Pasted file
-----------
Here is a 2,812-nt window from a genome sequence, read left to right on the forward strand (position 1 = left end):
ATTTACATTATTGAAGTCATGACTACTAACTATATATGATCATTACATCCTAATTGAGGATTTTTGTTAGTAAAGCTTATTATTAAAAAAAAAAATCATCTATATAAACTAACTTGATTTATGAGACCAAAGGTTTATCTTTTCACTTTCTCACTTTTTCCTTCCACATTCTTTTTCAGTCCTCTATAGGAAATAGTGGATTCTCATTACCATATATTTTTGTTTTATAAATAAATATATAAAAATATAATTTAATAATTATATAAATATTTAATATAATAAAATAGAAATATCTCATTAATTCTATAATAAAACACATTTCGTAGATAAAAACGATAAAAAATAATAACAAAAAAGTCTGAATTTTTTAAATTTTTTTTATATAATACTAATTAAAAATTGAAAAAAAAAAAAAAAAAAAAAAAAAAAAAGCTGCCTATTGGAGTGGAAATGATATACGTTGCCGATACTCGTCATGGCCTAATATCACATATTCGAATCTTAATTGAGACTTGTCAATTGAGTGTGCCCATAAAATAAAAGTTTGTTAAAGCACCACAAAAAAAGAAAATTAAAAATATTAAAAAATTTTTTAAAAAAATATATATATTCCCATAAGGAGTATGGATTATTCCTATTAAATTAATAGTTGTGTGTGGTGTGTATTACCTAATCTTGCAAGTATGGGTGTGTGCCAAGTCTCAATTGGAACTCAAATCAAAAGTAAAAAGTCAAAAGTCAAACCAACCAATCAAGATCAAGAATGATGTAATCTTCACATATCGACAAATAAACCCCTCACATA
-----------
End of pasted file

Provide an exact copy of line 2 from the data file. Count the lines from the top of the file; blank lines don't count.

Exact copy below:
ATTTACATTATTGAAGTCATGACTACTAACTATATATGATCATTACATCCTAATTGAGGATTTTTGTTAGTAAAGCTTATTATTAAAAAAAAAAATCATCTATATAAACTAACTTGATTTATGAGACCAAAGGTTTATCTTTTCACTTTCTCACTTTTTCCTTCCACATTCTTTTTCAGTCCTCTATAGGAAATAGTGGATTCTCATTACCATATATTTTTGTTTTATAAATAAATATATAAAAATATAATTTAATAATTATATAAATATTTAATATAATAAAATAGAAATATCTCATTAATTCTATAATAAAACACATTTCGTAGATAAAAACGATAAAAAATAATAACAAAAAAGTCTGAATTTTTTAAATTTTTTTTATATAATACTAATTAAAAATTGAAAAAAAAAAAAAAAAAAAAAAAAAAAAAGCTGCCTATTGGAGTGGAAATGATATACGTTGCCGATACTCGTCATGGCCTAATATCACATATTCGAATCTTAATTGAGACTTGTCAATTGAGTGTGCCCATAAAATAAAAGTTTGTTAAAGCACCACAAAAAAAGAAAATTAAAAATATTAAAAAATTTTTTAAAAAAATATATATATTCCCATAAGGAGTATGGATTATTCCTATTAAATTAATAGTTGTGTGTGGTGTGTATTACCTAATCTTGCAAGTATGGGTGTGTGCCAAGTCTCAATTGGAACTCAAATCAAAAGTAAAAAGTCAAAAGTCAAACCAACCAATCAAGATCAAGAATGATGTAATCTTCACATATCGACAAATAAACCCCTCACATA